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What’s that noise?

27 March 2015

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THE spiritual paradox that music has presented to theologians is centuries old. Music raises one's soul heavenward, yet lures us away from the Word. So what can it be like to live in a convent of singing nuns and suffer from amusia: a condition that renders music unintelligible, and sometimes actively disagreeable? Worship and penance rolled up in the same act of devotion; every hallelujah a howl of pain.

We learned of this unusual case in Giving Up Music for Lent (Radio 4, Monday of last week), although the presenter, Trevor Cox, a Professor of Acoustic Engineering, did not unpack the dark humour of this story with the relish that one might have expected. Indeed, his project - to deny himself music for 40 days - avoided the religious dimension, and, instead, provided an excuse to explore the multifarious ways in which music operates in the everyday, and how difficult it is to avoid it.

If one takes John Cage's definition of music as "sounds heard", then it is inescapable: any noise which, when we hear it, we construct into patterns becomes a form of music. But even excluding the mundane rhythms of bangs and hisses that make up our omnipresent soundscape, it is hard to find a public space that does not treat us to sequences of structured pitches, whether it be the ping that indicates the arrival of a lift, or the sonic wallpaper in the lift.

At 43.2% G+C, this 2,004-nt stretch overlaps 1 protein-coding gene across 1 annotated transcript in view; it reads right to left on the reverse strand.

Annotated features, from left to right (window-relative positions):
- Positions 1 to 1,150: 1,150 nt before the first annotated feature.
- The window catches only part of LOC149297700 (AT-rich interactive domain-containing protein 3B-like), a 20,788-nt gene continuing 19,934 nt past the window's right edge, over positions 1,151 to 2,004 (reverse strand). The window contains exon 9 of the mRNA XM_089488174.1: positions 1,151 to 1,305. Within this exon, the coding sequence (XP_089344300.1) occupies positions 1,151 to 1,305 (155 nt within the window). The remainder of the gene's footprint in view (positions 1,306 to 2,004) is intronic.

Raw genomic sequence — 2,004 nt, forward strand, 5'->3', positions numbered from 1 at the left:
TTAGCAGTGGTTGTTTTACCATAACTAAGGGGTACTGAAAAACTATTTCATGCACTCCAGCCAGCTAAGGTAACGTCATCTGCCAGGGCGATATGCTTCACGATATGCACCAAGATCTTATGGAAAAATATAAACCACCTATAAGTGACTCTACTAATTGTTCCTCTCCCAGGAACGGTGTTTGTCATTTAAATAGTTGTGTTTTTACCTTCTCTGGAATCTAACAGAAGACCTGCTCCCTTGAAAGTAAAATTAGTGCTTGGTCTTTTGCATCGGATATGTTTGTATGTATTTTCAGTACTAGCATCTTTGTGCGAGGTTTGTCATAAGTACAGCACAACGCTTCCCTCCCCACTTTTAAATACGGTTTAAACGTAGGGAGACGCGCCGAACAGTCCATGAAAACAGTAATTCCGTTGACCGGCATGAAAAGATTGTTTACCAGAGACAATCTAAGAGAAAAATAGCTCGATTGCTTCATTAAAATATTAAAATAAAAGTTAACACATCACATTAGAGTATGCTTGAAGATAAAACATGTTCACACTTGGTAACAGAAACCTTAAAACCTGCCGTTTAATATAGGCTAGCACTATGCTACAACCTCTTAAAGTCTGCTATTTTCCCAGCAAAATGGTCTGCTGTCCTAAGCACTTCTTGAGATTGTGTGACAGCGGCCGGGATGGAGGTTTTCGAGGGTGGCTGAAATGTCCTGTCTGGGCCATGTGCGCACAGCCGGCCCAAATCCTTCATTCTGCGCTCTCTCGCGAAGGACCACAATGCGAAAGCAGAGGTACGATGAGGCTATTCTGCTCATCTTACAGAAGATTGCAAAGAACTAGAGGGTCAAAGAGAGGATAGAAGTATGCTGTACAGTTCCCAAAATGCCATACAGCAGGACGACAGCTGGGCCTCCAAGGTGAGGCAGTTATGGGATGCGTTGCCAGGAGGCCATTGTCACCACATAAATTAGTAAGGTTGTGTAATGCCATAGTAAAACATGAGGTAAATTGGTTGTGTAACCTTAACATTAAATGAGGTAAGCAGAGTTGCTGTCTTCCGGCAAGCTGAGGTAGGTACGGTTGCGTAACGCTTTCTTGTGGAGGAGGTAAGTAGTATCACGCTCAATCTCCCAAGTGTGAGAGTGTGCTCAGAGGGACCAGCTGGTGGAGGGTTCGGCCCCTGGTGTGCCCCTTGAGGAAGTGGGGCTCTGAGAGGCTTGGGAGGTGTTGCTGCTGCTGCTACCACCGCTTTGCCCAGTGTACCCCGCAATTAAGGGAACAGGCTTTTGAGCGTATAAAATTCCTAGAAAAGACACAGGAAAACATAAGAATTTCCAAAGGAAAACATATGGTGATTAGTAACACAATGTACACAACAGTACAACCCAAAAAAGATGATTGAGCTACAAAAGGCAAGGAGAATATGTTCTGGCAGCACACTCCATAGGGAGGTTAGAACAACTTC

This was a chance to rehearse again the insights brought to us by psychologists working in the field of retail behaviours: French music will encourage buyers to choose French wine over that of a different country, and classical music will suggest to customers that they should spend more. We all think that we are unaffected by such strategies, but the fact is that there is no such thing as truly "background" music; all of it is finding a way into our subconscious, otherwise the supermarkets would not be spending so much time and money researching the subject.

I'm sure that a good deal of time and money was also spent researching the question in Sarfraz Manzoor's documentary In Search of Moderate Muslims (Radio 4, Tuesday of last week): is it right to talk about "moderate" Muslims; and, if so, where are they to be found?

Manzoor was sufficiently self-aware to recognise that, as a liberal metropolitan media type, he was not the ideal person to be conducting this investigation. Young Muslims can be wary of media engagement, because of the way in which religious affiliation is presented: at one end, the Westernised party animal, and, at the other, the bomb-strapped fanatic.

It is possible, one of the witnesses interviewed said, to be both conservative and moderate. In this respect, Manzoor's litmus-test question, about tolerance for homosexuality, was not a helpful one. Many whom he might like to call "moderates" would balk at same-sex marriage, just as in the wider population of this country.

The difference for young Muslims now, as one woman put it, is that everybody is talking about Islam; and, as a Muslim, that makes you think more carefully about what it means. The self-identity has been as much stimulated from without as nurtured from within.

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